The first algorithm that I learned for root-finding in my undergraduate numerical analysis class (MACM 316 at Simon Fraser University) was the bisection method. It’s very intuitive and easy to implement in any programming language (I was using MATLAB at the time). The bisection method can be easily adapted for optimizing 1-dimensional functions with a slight but intuitive modification. As there are numerous books and web sites on the bisection method, I will not dwell on it in my blog post.
Instead, I will explain a clever and elegant way to modify the bisection method with the golden ratio that results in faster computation; I learned this method while reading “A First Course in Statistical Programming with R” by John Braun and Duncan Murdoch. Using a script in R to implement this special algorithm, I will illustrate how to minimize a non-differentiable function with the golden section search method. In a later post (for the sake of brevity), I will use the same method to show that the minimizer of the sum of the absolute deviations from a univariate data set is the median. The R functions and script for doing everything are in another post.
Source: Dicklyon via Wikimedia
Minimization with the Bisection Method
Assume that a single-variable continuous function as a unique minimum (and, thus, a unique minimizer) in a closed interval [a, b]. If this function is differentiable in [a, b], then calculus can be used easily to find the minimizer. However, if the function has a cusp or a kink, then it’s not differentiable at that point, and numerical methods are needed instead. For example, consider the following function.
Within the interval [1, 3], this function has a unique minimizer near x = 1.5, but it also has a cusp at x = 2. Thus, it is not differentiable at x = 2. A simple, stable, but slow numerical method to find the minimizer is the bisection method.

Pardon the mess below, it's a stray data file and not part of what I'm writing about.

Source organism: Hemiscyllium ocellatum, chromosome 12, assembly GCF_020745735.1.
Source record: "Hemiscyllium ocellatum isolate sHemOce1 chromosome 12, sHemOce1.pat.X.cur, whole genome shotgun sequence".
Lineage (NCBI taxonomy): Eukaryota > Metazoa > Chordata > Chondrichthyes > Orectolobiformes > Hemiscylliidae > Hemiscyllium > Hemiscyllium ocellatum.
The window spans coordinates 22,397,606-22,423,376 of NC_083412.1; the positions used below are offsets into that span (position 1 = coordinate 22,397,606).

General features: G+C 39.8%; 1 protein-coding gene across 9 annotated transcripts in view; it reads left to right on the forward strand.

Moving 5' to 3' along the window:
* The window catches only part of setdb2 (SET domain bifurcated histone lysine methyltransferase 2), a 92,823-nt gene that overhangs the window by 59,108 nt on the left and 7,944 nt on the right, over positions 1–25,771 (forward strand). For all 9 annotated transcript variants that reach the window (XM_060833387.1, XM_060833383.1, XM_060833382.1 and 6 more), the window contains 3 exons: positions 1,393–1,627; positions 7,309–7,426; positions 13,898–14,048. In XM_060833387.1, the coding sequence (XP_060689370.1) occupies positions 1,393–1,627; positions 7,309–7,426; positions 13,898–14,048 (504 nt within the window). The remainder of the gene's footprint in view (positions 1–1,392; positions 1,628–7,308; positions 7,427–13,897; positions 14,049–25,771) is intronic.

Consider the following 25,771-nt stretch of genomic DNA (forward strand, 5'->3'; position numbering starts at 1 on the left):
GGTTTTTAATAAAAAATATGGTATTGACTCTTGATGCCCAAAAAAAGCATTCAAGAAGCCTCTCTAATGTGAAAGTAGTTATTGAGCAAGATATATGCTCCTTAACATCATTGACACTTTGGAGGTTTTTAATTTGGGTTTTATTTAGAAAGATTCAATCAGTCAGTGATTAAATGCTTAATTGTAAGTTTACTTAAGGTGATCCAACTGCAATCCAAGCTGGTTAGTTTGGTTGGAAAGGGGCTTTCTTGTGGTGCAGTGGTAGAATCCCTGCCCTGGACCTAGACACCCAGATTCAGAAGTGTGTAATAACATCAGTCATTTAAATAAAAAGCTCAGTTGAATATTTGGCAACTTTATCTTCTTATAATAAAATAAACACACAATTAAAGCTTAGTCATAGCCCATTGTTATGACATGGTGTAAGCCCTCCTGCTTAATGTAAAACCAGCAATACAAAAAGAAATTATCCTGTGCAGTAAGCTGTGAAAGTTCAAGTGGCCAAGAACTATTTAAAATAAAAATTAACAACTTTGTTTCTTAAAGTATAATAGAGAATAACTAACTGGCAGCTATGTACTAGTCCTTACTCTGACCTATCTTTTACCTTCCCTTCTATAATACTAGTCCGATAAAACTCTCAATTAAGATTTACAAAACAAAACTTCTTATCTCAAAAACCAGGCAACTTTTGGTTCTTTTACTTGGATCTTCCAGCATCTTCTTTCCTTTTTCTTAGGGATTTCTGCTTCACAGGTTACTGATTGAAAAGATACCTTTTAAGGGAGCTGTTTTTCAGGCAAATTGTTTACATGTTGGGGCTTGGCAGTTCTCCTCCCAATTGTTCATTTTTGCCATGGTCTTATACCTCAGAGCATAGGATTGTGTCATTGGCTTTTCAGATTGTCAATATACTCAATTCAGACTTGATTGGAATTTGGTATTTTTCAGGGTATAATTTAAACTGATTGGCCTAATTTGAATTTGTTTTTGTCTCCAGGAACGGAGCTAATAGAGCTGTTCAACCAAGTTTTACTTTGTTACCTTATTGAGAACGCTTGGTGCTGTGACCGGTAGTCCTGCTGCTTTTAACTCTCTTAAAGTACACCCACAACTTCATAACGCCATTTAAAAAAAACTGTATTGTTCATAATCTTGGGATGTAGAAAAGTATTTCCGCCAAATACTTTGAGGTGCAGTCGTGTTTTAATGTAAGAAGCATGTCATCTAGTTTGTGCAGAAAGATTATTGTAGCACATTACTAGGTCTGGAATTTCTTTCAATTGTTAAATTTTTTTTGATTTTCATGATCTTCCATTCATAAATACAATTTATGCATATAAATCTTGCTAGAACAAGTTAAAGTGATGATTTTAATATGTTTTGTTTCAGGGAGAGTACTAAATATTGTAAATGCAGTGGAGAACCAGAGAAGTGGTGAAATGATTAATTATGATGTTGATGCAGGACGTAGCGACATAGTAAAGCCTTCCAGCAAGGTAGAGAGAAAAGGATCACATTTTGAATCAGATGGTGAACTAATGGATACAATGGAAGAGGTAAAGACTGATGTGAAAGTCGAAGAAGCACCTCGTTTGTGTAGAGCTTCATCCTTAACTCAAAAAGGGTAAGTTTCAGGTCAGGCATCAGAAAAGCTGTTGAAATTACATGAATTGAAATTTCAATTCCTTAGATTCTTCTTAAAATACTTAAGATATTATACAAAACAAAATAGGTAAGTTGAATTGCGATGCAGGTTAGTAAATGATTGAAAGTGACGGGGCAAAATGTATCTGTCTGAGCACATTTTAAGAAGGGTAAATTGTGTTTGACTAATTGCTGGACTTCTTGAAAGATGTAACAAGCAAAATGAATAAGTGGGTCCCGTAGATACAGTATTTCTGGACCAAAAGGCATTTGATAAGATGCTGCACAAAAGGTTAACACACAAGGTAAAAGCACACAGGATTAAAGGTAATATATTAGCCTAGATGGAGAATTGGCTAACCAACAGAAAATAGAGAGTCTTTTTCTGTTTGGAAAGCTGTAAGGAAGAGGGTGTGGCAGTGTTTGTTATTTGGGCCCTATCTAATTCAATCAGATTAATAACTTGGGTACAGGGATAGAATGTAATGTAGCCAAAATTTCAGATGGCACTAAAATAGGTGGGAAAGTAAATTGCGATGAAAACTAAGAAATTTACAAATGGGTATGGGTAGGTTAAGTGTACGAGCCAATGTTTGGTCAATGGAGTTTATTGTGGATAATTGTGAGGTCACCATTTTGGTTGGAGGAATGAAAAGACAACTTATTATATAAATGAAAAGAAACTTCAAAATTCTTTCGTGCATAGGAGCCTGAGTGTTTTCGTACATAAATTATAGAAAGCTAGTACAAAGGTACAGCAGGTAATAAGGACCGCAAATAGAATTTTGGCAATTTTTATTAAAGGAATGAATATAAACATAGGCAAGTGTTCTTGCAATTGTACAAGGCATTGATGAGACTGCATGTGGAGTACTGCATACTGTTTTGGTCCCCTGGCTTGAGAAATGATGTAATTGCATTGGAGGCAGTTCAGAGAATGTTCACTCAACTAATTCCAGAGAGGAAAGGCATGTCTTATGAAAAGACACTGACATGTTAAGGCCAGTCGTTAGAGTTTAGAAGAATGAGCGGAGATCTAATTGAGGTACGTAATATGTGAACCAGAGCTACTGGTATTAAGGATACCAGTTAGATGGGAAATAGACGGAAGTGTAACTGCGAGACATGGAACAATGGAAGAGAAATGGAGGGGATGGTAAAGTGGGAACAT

To use the bisection method to find the minimizer, we can
1) Pick 2 points, and , with and both points in [a, b].
2) Find and .
a) If , because this unique minimizer must be less than , and the function is decreasing from to .
b) Otherwise (i.e. ), the minimizer must be to the left of with logically analogous reasoning.
i) If 3a is true, then the minimizer must be in the interval ; repeat the algorithm from Step 1 until the interval length is smaller than some pre-set tolerance.
ii) If 3b is true, then the minimizer must be in the interval ; repeat the algorithm from Step 1 until the interval length is smaller than some pre-set tolerance.
To summarize this algorithm, every iteration beings with
– the boundaries of the interval ,
– 2 test points for the argument, and .
The function is evaluated at and , and, based on whether , a new set of boundaries and test points are set for the next iteration.
Using the Golden Ratio to Set the Test Points
Since the test points and are arbitrarily set, it comes as no surprise that the choice of the test points affects the speed of the computation. A clever way to save computation time is to set the test points to take advantage of some special properties of the golden ratio, which Braun and Murdoch denote with and has the value
This number has many special properties that you can easily find on the web. The one that will save computation time is